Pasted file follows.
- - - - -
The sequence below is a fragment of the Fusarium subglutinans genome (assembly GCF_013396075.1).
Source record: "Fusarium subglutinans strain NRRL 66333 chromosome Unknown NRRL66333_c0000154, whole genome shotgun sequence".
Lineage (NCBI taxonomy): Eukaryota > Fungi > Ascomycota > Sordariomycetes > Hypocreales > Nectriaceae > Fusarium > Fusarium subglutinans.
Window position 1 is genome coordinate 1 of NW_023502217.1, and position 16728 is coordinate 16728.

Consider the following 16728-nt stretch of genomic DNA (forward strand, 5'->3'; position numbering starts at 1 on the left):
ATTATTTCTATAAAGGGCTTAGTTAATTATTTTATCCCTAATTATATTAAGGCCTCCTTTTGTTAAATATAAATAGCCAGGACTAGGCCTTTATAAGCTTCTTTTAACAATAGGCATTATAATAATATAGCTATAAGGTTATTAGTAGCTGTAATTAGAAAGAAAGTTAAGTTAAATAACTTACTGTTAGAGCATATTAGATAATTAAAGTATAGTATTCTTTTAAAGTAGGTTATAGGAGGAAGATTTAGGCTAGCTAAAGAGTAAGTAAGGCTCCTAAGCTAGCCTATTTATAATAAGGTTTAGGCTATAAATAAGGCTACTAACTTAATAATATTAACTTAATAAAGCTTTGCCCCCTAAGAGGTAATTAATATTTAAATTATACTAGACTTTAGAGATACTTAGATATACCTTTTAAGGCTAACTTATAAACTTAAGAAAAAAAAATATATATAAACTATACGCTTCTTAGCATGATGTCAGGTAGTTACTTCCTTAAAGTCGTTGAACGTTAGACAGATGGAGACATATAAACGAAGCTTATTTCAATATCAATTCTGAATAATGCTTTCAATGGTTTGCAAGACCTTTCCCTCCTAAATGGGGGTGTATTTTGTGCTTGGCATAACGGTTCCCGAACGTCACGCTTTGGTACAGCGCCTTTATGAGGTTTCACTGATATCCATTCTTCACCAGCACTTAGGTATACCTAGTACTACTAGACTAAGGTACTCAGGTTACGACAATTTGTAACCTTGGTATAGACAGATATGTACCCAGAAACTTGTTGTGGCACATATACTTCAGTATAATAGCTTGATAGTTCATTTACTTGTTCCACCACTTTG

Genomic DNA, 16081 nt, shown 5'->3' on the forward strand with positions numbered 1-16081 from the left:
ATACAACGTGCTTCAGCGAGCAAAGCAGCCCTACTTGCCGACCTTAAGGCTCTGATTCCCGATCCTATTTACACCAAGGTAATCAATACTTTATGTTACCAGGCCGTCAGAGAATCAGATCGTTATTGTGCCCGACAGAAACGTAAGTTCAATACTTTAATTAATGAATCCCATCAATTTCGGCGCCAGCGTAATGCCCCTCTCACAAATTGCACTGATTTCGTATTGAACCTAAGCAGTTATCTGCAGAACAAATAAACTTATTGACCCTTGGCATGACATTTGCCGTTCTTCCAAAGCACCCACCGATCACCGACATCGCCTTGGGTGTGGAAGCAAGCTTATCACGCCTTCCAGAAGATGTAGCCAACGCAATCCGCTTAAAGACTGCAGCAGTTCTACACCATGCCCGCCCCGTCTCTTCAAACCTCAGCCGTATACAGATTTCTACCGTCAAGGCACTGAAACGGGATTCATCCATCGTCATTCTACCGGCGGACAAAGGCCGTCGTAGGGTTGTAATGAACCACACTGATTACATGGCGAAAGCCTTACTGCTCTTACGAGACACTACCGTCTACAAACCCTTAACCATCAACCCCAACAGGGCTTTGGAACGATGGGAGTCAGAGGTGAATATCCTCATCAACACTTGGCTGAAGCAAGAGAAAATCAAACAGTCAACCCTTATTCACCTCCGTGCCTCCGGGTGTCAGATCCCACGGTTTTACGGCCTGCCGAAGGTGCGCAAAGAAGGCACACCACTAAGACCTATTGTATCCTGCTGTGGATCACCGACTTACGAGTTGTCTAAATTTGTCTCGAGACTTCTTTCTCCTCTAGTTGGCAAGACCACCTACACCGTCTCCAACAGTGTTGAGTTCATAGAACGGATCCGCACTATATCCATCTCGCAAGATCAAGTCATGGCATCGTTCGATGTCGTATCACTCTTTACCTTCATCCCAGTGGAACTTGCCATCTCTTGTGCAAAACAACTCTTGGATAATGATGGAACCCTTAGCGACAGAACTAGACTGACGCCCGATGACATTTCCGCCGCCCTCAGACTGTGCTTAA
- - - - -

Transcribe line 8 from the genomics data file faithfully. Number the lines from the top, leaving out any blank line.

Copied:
ATACAACGTGCTTCAGCGAGCAAAGCAGCCCTACTTGCCGACCTTAAGGCTCTGATTCCCGATCCTATTTACACCAAGGTAATCAATACTTTATGTTACCAGGCCGTCAGAGAATCAGATCGTTATTGTGCCCGACAGAAACGTAAGTTCAATACTTTAATTAATGAATCCCATCAATTTCGGCGCCAGCGTAATGCCCCTCTCACAAATTGCACTGATTTCGTATTGAACCTAAGCAGTTATCTGCAGAACAAATAAACTTATTGACCCTTGGCATGACATTTGCCGTTCTTCCAAAGCACCCACCGATCACCGACATCGCCTTGGGTGTGGAAGCAAGCTTATCACGCCTTCCAGAAGATGTAGCCAACGCAATCCGCTTAAAGACTGCAGCAGTTCTACACCATGCCCGCCCCGTCTCTTCAAACCTCAGCCGTATACAGATTTCTACCGTCAAGGCACTGAAACGGGATTCATCCATCGTCATTCTACCGGCGGACAAAGGCCGTCGTAGGGTTGTAATGAACCACACTGATTACATGGCGAAAGCCTTACTGCTCTTACGAGACACTACCGTCTACAAACCCTTAACCATCAACCCCAACAGGGCTTTGGAACGATGGGAGTCAGAGGTGAATATCCTCATCAACACTTGGCTGAAGCAAGAGAAAATCAAACAGTCAACCCTTATTCACCTCCGTGCCTCCGGGTGTCAGATCCCACGGTTTTACGGCCTGCCGAAGGTGCGCAAAGAAGGCACACCACTAAGACCTATTGTATCCTGCTGTGGATCACCGACTTACGAGTTGTCTAAATTTGTCTCGAGACTTCTTTCTCCTCTAGTTGGCAAGACCACCTACACCGTCTCCAACAGTGTTGAGTTCATAGAACGGATCCGCACTATATCCATCTCGCAAGATCAAGTCATGGCATCGTTCGATGTCGTATCACTCTTTACCTTCATCCCAGTGGAACTTGCCATCTCTTGTGCAAAACAACTCTTGGATAATGATGGAACCCTTAGCGACAGAACTAGACTGACGCCCGATGACATTTCCGCCGCCCTCAGACTGTGCTTAA